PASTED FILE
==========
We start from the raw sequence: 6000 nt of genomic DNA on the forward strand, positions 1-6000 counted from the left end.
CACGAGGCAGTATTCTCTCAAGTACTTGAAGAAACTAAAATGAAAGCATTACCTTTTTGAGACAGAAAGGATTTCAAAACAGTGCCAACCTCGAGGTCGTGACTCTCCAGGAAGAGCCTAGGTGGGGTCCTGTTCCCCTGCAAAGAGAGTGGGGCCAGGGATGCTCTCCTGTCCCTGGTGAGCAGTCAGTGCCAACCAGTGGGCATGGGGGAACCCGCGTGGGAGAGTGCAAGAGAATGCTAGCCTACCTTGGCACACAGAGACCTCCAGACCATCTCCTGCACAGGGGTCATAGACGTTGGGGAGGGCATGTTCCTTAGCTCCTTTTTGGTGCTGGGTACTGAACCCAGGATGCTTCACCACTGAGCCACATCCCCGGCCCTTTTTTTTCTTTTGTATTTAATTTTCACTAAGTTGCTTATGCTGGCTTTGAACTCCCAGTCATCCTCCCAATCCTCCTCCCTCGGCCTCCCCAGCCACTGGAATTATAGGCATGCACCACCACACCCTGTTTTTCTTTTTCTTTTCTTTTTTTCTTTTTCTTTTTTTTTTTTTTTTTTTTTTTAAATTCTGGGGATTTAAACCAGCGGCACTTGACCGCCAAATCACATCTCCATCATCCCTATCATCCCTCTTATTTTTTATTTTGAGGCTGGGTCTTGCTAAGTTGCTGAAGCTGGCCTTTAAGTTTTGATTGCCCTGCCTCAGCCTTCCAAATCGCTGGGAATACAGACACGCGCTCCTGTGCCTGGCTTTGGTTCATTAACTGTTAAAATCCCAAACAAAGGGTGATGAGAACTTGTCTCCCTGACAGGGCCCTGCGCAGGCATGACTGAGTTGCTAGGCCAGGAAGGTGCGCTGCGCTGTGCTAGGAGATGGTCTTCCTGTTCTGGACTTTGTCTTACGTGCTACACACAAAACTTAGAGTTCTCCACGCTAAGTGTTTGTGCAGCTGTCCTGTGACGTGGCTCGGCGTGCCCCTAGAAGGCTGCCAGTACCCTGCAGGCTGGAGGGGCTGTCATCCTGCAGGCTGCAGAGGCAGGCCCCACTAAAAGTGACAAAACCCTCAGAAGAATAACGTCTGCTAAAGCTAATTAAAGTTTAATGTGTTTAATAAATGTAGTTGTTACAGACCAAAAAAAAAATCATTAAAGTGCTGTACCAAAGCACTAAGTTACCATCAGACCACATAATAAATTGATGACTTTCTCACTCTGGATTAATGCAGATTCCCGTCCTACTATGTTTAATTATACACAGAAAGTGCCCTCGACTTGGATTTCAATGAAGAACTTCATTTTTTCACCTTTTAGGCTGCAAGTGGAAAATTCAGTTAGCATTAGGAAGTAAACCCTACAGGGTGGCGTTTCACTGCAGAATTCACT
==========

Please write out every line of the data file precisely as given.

We start from the raw sequence: 6000 nt of genomic DNA on the forward strand, positions 1-6000 counted from the left end.
CACGAGGCAGTATTCTCTCAAGTACTTGAAGAAACTAAAATGAAAGCATTACCTTTTTGAGACAGAAAGGATTTCAAAACAGTGCCAACCTCGAGGTCGTGACTCTCCAGGAAGAGCCTAGGTGGGGTCCTGTTCCCCTGCAAAGAGAGTGGGGCCAGGGATGCTCTCCTGTCCCTGGTGAGCAGTCAGTGCCAACCAGTGGGCATGGGGGAACCCGCGTGGGAGAGTGCAAGAGAATGCTAGCCTACCTTGGCACACAGAGACCTCCAGACCATCTCCTGCACAGGGGTCATAGACGTTGGGGAGGGCATGTTCCTTAGCTCCTTTTTGGTGCTGGGTACTGAACCCAGGATGCTTCACCACTGAGCCACATCCCCGGCCCTTTTTTTTCTTTTGTATTTAATTTTCACTAAGTTGCTTATGCTGGCTTTGAACTCCCAGTCATCCTCCCAATCCTCCTCCCTCGGCCTCCCCAGCCACTGGAATTATAGGCATGCACCACCACACCCTGTTTTTCTTTTTCTTTTCTTTTTTTCTTTTTCTTTTTTTTTTTTTTTTTTTTTTTAAATTCTGGGGATTTAAACCAGCGGCACTTGACCGCCAAATCACATCTCCATCATCCCTATCATCCCTCTTATTTTTTATTTTGAGGCTGGGTCTTGCTAAGTTGCTGAAGCTGGCCTTTAAGTTTTGATTGCCCTGCCTCAGCCTTCCAAATCGCTGGGAATACAGACACGCGCTCCTGTGCCTGGCTTTGGTTCATTAACTGTTAAAATCCCAAACAAAGGGTGATGAGAACTTGTCTCCCTGACAGGGCCCTGCGCAGGCATGACTGAGTTGCTAGGCCAGGAAGGTGCGCTGCGCTGTGCTAGGAGATGGTCTTCCTGTTCTGGACTTTGTCTTACGTGCTACACACAAAACTTAGAGTTCTCCACGCTAAGTGTTTGTGCAGCTGTCCTGTGACGTGGCTCGGCGTGCCCCTAGAAGGCTGCCAGTACCCTGCAGGCTGGAGGGGCTGTCATCCTGCAGGCTGCAGAGGCAGGCCCCACTAAAAGTGACAAAACCCTCAGAAGAATAACGTCTGCTAAAGCTAATTAAAGTTTAATGTGTTTAATAAATGTAGTTGTTACAGACCAAAAAAAAAATCATTAAAGTGCTGTACCAAAGCACTAAGTTACCATCAGACCACATAATAAATTGATGACTTTCTCACTCTGGATTAATGCAGATTCCCGTCCTACTATGTTTAATTATACACAGAAAGTGCCCTCGACTTGGATTTCAATGAAGAACTTCATTTTTTCACCTTTTAGGCTGCAAGTGGAAAATTCAGTTAGCATTAGGAAGTAAACCCTACAGGGTGGCGTTTCACTGCAGAATTCACT